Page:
“Kyriala, dear,” Auntie Betiri said, an admiring note in her voice. “Wherever did you get such fine thread? And such a colour?”
She looked down at the bed-pillow she was embroidering, the long, whispy strands of gold fine as hair. “It was a fessas on the road, Auntie.” The snick of her scissors as she clipped Minis’s hair short, the heavy hank of hair falling into her glove as she cut.
“Oh. So, you won’t be able to get any more?”
Kyriala smoothed the unicorn she was embroidering on the pillow. It was the colour of a sun-bleached Imperial head…. The woman currently Imperator had hair more golden, and it was curly. The unicorn… A most appropriate image for a young girl’s bedchamber. “No, Auntie. I’m sorry.”
The hank of hair, longer than her arm, carefully tied with a gold ribbon that had been water-soaked, folded into a silk cloth and tenderly laid away in the bottom of a trunk full of the wedding-show pieces she’d been working on when she was an Imperial bride-to-be… Her using a small portion of his hair to work into a pillow she could touch, bare-handed, with no one the wiser, would hardly reduce the swath of it. It would make him seem closer, wherever he might be on the sphere of the earth, under Muunas’s Eye.
A tap on the door. “Seras’? Serina?” The butler brought in a package, holding the black, pink and white silk covered cage by the ring. “This was just delivered by messenger.” He hesitated, then held out the note to Kyriala so she could read it for herself.
“Kyriala! Why, how interesting! The cloth looks like stones!”
“Tunnel stone,” she said absently as she broke open the sealed note. “A little brother to sing and keep you safe,” she read. “It is another gift from my admirer, KB.” The little drawing of the sword-wielding bear was the only signature.
“That secretive, mysterious man! He will be the death of me,” her mother cried. “Why can he not just approach your little brother properly instead of all these gifts?”
Socks roused from the dog pillow under the table and circled, sniffing.
Kyriala smiled and said nothing, drawing the cloth off the white-slatted cage, with the white, blind canary in it. “It really is a Tunnel bird,” she said. The canary ruffled itself as if the removal of the cloth was a signal, and chirped a few times.
“How does it know the cage was uncovered?” Auntie Betiri asked.
“He probably feels the air moving differently, Auntie. They’re very sensitive.” Kyriala sat back and looked at the little bird hopping so confidently from one fixed perch to the next. “It must know exactly where everything is.” She leaned forward and the bird tilted its head back and forth as if listening. "I think I shall call him Sinimas.”
The butler was dispatched to arrange for a hook to be installed, and in the sunlit ladies solar, on the table under the window, the white canary chirped again and then began to sing.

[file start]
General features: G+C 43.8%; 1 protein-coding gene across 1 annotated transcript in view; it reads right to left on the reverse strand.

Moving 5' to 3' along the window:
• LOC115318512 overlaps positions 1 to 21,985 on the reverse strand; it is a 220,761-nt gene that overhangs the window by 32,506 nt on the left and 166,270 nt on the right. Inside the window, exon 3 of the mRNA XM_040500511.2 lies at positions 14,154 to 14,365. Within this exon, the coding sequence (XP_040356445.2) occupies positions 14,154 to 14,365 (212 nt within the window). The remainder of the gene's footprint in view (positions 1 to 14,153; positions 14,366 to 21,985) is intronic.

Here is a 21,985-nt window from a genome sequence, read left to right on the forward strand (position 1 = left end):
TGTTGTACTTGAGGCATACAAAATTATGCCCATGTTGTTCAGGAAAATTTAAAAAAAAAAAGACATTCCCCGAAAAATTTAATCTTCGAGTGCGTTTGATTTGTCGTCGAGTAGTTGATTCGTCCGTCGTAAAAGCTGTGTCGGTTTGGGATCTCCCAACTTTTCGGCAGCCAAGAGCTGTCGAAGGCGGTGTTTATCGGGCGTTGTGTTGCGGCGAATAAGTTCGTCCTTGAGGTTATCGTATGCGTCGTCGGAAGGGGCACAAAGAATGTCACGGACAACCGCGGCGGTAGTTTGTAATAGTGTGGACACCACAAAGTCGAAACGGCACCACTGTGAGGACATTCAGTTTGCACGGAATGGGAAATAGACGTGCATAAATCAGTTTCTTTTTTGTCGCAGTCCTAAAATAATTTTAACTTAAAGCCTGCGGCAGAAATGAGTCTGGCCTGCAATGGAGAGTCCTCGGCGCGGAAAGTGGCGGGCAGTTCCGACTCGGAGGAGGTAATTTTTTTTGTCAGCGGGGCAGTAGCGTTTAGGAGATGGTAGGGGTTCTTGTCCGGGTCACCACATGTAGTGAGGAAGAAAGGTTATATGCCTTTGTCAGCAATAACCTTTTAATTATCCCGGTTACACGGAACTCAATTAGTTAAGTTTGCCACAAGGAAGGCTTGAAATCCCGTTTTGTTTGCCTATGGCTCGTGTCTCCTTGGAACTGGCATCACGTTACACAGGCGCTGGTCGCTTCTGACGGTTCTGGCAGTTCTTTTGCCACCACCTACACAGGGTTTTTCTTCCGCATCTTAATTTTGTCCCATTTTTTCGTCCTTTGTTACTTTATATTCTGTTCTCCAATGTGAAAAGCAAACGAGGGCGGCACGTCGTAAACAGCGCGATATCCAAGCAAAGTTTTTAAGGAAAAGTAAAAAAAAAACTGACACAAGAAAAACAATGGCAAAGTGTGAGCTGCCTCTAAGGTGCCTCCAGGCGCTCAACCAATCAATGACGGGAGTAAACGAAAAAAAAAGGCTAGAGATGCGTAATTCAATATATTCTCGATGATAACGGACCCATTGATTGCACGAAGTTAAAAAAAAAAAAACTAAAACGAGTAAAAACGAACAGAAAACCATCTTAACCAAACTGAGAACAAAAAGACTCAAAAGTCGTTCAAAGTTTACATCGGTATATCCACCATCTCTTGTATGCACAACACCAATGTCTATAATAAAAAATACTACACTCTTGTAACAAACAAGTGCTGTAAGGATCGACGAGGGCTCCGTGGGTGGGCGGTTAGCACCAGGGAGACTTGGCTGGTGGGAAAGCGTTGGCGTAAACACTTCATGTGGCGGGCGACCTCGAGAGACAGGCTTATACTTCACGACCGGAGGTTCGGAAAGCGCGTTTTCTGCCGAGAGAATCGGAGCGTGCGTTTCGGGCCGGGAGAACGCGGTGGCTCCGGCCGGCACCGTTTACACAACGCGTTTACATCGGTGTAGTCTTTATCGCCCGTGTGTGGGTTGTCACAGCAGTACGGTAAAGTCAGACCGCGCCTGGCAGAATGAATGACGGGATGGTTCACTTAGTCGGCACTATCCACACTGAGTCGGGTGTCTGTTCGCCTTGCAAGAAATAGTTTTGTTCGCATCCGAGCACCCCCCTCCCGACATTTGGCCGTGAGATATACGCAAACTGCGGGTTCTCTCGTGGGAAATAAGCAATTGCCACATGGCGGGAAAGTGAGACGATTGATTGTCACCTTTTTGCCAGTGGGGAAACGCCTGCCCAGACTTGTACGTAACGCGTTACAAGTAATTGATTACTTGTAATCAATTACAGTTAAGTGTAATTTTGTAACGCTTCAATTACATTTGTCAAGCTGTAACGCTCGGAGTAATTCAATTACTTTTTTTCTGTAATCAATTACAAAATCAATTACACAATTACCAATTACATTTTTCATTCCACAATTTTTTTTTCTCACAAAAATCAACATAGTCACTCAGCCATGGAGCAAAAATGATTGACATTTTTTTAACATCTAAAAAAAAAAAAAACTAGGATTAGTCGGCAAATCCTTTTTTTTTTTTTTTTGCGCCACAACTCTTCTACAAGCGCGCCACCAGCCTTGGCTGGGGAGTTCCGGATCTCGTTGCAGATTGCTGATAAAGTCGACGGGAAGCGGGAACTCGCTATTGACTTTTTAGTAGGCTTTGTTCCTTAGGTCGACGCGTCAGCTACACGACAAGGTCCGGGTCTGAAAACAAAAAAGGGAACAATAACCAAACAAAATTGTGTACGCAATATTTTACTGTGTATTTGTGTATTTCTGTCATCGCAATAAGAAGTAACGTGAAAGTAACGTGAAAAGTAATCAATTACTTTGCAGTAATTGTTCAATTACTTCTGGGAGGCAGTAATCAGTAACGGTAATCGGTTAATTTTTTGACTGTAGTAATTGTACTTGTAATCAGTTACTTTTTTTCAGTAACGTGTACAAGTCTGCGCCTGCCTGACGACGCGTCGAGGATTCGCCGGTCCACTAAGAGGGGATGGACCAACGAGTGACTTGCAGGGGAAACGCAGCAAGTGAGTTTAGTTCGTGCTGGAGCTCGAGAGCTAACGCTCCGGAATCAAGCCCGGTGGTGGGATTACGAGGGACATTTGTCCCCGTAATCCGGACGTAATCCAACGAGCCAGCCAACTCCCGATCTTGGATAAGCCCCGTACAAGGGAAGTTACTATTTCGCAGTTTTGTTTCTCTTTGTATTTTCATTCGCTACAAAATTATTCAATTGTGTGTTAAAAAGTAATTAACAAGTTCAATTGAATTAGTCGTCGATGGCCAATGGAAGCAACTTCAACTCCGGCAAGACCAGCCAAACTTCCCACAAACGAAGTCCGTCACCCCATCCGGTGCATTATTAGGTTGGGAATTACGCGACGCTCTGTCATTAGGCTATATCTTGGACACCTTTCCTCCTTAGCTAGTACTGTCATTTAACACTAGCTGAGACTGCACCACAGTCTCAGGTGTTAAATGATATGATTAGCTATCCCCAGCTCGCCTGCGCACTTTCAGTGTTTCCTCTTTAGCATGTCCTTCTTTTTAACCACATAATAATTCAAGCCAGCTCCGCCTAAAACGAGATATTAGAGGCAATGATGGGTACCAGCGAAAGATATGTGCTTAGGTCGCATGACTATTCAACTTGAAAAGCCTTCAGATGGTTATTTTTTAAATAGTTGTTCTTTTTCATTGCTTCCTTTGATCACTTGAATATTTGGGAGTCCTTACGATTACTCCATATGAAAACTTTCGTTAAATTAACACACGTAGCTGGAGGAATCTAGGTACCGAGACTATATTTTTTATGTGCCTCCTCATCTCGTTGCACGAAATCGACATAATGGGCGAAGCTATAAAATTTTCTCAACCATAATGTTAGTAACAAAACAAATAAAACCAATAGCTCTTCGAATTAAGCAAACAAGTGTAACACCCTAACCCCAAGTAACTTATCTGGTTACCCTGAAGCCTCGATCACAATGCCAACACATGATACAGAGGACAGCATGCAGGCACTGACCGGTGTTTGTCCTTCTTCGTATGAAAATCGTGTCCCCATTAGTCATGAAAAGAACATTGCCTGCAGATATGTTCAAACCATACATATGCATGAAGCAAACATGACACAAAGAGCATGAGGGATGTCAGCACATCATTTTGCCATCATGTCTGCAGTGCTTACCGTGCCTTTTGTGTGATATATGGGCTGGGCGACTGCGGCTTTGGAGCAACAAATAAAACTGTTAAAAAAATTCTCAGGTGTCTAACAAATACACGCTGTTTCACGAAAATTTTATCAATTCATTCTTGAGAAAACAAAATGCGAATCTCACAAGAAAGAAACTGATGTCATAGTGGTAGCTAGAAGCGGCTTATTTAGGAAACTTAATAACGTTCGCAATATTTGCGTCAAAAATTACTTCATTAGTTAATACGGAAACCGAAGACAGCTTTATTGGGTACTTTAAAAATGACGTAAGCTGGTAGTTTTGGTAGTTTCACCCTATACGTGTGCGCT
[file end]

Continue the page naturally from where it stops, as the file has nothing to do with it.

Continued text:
The lanky fessas fellow slung his bag onboard and settled into his place on deck, barely in time, the gangplank taken in almost on his heels.
“I nearly didn’t make it,” he said personably to the fellow next to him. “Lucky I was.”
“Yeha. With this tub, though we’ll be a week getting to Haiu Menshir. I’m Rianas Kahonas, fessas, glass-maker.” A barrel-chested man with lungs to match.
“Nice tah meet yah, Rianas, I’m Joras Meranen, fessas, glassman 's well. You heading there for a job?”
“Yeha. They can allus use another glass-blower with all the vials and such, even Arkan ones along with all their own! How about yourself?”
“Not such a reason… I’m looking to catch up with a young relative, vanished in the war. The family had a rumour and sent me along to see.” Joras’s clear, unearthly blue eyes were cool, even as his manner was warm and personable.
“Ah. Bad business that. Hope you find him, then.” The glass-blower uncorked a jug he’d brought along to supplement the ship food, took a swig and offered it to Joras. The sails fell, unfurling from their yards with a crackle and a boom as the merchanter made ready to catch the wind.
“Thank yeh! Hang on, I have a half-loaf of fresh-baked to go along with the wine.” Joras unlaced his bag, his reaching fingers brushing the onyxine box with its belt-loops, buried deep, pulled back to settle on the loaf above it. “We’d best eat my banets, too, before they go stale,” he said, holding out the bread in exchange for the wine-jug.
“Oh we certainly do, friend. But later p’raps? The sweet won’t go well with the wine.”
The two passengers settled back as the ship caught the wind and heeled to port. “I’ll do my best to find him, Rianas, the head of m’family d’never forgive me if he’s there and I miss him. We look after our own.”
“Ay, that. Sounds like a good family the Meranens.”
“Oh, the best, thank yeh fer sayin’.”
The University library on Haiuroru was as dim as any other I’d ever seen, instead of the wide-open Haian style. I supposed that made sense, after all, one wouldn’t want wind, sun, damp and bird-droppings on the books.
I was trying to write down all I could about touch. Zinchaer and I had knocked something loose in my head and I was writing down everything I could remember. I was trying to research when Arkans had begun wearing gloves all the time. The story was that we always had, from when we fell from the sky, but that could be a story and I thought I would check.
I wasn’t sure if this would help my healing at all, but I had asked Zinchaer if he thought that reading the records of my ancestors might help me. Haian records are sealed, except for the request of the patient in question, or the direct decendants of that patient. So Ili and I were the only people on the earthsphere who could read them.
He’d given me the request form and I found myself back in the safest place I knew. The library… a library anyway. I was going to have a wonderful time in here, I could feel it.